What are the things you need in order to set up a kitchen where you can cook Bengali food? Join us for a three-part series where we walk you through the various nuts and bolts (however little!) that keep a kitchen running like a piece of well-oiled machinery. This video (Part 1) focuses on the Bengali pantry.
We have divided our Bengali pantry essentials into three broad categories based on priority, starting from the very basics to more specialised items for advanced cooks. Even though we've approached this from the perspective of a Bengali kitchen, this list could very easily be adapted for Indian cooking in general.
This list of Bengali fish recipes can act as a starting point for your adventures into Bengali cuisine. Bengal loves its fish. Bengalis eat fish in every form. Fish curries, fried fish, fish chutneys, fish pickles, dried fish, you name it. Bengalis also pride themselves in eating every part of the fish including the head, bones, skin, gills, innards, roe and tail. Bengalis put fish in their vegetables and vegetables in their fish.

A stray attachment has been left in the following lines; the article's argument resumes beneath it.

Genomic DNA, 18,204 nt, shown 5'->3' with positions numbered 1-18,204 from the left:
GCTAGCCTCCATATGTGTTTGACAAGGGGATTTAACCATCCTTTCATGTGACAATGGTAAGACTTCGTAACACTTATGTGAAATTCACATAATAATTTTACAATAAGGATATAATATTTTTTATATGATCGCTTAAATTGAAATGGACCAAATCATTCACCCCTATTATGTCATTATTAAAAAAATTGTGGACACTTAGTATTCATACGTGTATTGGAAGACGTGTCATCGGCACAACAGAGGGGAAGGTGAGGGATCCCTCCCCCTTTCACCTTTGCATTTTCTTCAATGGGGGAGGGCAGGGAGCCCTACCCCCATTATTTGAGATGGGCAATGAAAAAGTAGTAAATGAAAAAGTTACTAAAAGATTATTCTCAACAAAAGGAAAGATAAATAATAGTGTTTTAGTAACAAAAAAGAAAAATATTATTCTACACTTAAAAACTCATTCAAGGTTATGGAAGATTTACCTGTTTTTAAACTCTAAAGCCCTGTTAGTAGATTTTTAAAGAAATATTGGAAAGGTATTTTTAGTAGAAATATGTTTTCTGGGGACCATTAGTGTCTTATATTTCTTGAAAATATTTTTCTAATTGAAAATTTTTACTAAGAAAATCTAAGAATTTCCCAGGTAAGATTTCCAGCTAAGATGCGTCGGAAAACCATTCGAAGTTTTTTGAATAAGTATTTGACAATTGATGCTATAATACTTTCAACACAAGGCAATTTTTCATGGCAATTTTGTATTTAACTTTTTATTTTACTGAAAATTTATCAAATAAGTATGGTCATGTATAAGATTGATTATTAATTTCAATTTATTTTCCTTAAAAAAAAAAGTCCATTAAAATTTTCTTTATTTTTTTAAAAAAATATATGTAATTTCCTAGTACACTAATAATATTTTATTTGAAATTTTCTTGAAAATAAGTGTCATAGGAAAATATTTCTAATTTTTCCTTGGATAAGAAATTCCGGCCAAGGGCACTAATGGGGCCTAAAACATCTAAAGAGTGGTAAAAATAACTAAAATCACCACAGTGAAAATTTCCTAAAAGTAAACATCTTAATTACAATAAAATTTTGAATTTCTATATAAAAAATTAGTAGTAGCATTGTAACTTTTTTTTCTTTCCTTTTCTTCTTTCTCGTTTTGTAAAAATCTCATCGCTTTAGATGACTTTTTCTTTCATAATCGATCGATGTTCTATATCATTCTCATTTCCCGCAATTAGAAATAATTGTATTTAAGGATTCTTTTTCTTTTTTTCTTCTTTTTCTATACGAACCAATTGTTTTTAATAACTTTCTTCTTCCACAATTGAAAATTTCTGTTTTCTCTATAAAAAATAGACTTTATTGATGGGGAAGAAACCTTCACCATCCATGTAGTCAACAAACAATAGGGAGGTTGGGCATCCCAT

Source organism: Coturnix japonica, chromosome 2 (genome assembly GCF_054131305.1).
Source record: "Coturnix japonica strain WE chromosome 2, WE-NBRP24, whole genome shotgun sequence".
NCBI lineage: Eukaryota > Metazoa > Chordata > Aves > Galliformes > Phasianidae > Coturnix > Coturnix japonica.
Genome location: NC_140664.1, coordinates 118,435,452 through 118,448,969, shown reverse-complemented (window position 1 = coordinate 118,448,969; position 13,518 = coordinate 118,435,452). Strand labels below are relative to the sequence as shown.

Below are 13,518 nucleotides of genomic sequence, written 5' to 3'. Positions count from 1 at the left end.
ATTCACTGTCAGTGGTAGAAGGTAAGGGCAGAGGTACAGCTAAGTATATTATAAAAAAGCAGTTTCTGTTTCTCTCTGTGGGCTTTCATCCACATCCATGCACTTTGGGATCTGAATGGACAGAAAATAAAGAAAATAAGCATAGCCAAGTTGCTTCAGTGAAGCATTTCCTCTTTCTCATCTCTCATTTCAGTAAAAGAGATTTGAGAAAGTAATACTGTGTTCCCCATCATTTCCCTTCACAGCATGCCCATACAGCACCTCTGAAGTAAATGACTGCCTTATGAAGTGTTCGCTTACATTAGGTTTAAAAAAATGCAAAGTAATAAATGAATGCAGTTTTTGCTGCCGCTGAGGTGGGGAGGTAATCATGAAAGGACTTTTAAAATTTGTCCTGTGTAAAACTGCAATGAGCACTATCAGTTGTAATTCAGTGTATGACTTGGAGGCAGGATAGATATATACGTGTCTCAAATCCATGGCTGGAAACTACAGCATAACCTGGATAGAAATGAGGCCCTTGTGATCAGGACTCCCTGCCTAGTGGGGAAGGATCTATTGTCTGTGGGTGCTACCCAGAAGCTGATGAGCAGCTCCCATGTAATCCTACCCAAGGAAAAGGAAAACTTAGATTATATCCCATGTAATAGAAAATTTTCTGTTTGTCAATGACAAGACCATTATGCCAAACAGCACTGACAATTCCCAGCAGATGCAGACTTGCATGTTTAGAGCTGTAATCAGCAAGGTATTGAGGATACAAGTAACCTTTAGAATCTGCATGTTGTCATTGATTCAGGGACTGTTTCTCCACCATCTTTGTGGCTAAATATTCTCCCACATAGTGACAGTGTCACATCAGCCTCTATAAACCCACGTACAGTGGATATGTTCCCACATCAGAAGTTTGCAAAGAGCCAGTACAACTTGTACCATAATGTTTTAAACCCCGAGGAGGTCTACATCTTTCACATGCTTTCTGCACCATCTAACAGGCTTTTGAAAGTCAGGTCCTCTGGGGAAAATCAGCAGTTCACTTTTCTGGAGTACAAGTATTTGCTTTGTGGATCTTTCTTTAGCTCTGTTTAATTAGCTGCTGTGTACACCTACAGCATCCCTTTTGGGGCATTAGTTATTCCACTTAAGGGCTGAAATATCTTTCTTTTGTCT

Vegetables have always been bountiful in Bengal's fertile plains, criss-crossed by the Ganga, Padma and Bramhaputra rivers. The Bhakti movement saw the rise of vegetarianism in Bengal, and since "Vaishnav"s did not consume onions and garlic, it led to a unique vegetarian cuisine with brilliant recipes, where the flavours of the vegetables shine through, with no garlic or onions to mar their simplicity. A market in Kolkata, or Dhaka or indeed all of Bengal overflows with all kinds of leafy greens (shaak), veggies, lentils, rice (paddy being Bengal's staple crop) hold their own ground next to the fish and meat stalls. Having been through hard times several times in its history–famines, wars, Bengalis were forced to be resourceful. Every part of a plant–from its leaf, stem, fruits, the peels, to the seeds–everything is used in cooking, leading to some incredible array of vegetarian dishes.